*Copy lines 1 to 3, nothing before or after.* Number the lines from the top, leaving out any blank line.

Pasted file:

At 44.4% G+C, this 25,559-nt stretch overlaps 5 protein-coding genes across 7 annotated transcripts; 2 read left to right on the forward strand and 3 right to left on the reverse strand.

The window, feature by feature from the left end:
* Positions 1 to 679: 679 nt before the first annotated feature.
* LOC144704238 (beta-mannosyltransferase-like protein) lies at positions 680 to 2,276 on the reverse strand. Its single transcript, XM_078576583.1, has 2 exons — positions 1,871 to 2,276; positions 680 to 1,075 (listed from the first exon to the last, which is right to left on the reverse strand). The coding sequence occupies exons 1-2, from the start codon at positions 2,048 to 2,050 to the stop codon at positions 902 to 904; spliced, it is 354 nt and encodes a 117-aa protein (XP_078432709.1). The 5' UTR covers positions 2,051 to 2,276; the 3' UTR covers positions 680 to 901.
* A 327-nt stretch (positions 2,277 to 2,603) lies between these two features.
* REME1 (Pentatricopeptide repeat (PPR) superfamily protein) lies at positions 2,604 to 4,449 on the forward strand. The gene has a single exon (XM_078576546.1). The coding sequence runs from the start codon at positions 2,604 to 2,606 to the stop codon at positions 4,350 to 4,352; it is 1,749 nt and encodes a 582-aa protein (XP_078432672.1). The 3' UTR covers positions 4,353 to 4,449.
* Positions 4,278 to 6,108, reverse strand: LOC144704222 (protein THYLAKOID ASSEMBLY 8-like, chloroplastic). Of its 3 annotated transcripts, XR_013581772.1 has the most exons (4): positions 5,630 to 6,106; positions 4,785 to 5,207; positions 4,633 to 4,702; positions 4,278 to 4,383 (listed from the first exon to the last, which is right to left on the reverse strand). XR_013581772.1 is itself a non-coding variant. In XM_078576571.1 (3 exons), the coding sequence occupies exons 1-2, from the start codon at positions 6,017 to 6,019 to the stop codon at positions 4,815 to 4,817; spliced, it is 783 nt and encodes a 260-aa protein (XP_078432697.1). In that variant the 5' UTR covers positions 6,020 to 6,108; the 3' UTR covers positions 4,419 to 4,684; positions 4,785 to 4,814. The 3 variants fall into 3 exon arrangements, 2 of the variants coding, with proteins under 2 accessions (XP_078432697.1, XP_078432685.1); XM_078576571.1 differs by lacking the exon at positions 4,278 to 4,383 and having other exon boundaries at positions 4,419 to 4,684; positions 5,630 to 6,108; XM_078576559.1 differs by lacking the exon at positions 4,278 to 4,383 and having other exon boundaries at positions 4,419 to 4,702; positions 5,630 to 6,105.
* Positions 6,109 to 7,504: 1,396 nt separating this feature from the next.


At 44.4% G+C, this 25,559-nt stretch overlaps 5 protein-coding genes across 7 annotated transcripts; 2 read left to right on the forward strand and 3 right to left on the reverse strand.

The window, feature by feature from the left end:
* Positions 1 to 679: 679 nt before the first annotated feature.